Gareth Vaughan takes a look at what the main political parties are offering savers ahead of the September 20 election

Gareth Vaughan takes a look at what the main political parties are offering savers ahead of the September 20 election

By Gareth Vaughan

The election campaign's in full swing and we're hearing plenty from political parties pledging to help borrowers get a foot on the property ladder.

But what about the savers? We do have them, even if they don't often get the same media attention as borrowers.

As of June New Zealanders' total household financial assets stood at $276.35 billion, $55 billion, or 25%, above total household financial liabilities of $221.32 billion which included $191.2 billion worth of housing loans.

Interest.co.nz asked nine political parties a series of questions about their policies and views on savings, and broader banking issues. We received responses from New Zealand First, National, the Greens, ACT, Labour and the Conservative Party. United Future, the Māori Party and Internet Mana haven't responded.

Here are the savings related questions and the responses we received. I've purposely largely stayed clear of KiwiSaver and superannuation policy, as this has had a good airing elsewhere. I've also included some information gleaned from what United Future, the Māori Party and Internet Mana have previously said on savings and financial matters at the foot of the story.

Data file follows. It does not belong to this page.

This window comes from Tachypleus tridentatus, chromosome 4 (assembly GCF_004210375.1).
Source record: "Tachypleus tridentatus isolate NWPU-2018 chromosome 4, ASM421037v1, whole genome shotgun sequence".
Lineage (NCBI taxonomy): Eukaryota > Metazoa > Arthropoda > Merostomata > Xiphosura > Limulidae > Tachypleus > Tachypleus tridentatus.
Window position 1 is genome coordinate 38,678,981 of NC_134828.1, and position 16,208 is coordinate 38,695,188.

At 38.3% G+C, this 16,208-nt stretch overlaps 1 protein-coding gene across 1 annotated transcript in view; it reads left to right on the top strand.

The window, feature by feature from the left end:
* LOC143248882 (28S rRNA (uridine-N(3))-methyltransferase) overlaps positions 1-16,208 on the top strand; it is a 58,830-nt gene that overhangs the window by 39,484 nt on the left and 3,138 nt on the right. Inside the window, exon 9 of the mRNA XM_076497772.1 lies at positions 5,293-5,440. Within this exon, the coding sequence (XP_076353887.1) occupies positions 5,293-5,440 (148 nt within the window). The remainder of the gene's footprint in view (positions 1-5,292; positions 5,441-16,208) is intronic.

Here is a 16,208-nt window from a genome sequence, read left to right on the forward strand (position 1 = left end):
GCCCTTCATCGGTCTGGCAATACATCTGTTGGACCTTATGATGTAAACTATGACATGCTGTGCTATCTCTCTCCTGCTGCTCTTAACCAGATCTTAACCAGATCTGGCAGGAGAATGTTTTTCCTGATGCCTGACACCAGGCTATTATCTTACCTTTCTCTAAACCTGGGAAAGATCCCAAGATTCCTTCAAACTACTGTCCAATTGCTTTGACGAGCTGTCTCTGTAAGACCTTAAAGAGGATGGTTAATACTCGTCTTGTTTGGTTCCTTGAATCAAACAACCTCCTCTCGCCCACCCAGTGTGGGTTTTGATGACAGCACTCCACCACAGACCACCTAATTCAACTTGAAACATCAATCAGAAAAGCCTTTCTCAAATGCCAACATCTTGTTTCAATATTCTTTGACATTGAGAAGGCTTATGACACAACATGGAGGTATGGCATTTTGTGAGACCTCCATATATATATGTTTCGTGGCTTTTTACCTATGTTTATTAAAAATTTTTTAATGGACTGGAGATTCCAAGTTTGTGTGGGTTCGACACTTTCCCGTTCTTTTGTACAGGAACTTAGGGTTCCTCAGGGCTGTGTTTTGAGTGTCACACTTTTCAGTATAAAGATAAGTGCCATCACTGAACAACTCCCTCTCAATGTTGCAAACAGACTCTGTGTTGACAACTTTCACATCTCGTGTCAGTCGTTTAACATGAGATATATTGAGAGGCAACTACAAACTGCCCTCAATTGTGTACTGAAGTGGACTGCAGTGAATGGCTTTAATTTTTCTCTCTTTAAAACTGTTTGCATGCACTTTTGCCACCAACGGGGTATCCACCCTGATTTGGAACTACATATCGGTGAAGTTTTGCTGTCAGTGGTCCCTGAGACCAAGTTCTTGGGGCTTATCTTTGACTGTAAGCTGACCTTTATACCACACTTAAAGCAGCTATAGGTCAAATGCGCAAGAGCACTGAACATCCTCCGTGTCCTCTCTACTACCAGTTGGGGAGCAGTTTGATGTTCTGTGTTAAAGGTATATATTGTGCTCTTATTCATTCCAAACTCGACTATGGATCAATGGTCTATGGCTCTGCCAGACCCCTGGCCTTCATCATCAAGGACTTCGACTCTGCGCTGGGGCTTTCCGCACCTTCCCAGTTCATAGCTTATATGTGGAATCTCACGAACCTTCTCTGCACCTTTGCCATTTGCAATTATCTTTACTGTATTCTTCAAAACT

A lobby group recently emerged to push for changes to what it views as the overtaxing of savings. Are there any changes your party wants to see to how savings, including KiwiSaver and term deposits, are currently taxed?

ACT: At this election, we have no policy to change tax on savings. However, we are generally opposed to taxes on capital and would consider reducing or eliminating taxation on incomes from savings in the future.

Conservative: Yes we support 0% tax on interest from savings. Support the Savings Work Group report/recommendations generally.

Greens: We have no plans at present to change the existing taxes on savings until we address the inconsistent tax treatment of capital which significantly distorts investment and savings decisions across the entire economy.

To encourage greater savings, the Green Party will implement a comprehensive capital gains tax (excluding the family home) – as recommended by the OECD, the IMF, and the Government’s own Savings Working Group.

Labour: Our capital gains tax excluding the family home is the most significant levelling of the different tax treatment of different investment classes on offer at this election. It does not increase or decrease taxes on KiwiSaver, but does reduce the relative disadvantage suffered by deposits and other saving of rental housing investment. We do not propose changing the KiwiSaver tax credit, nor resident withholding tax.

National: No because the current rules are fair.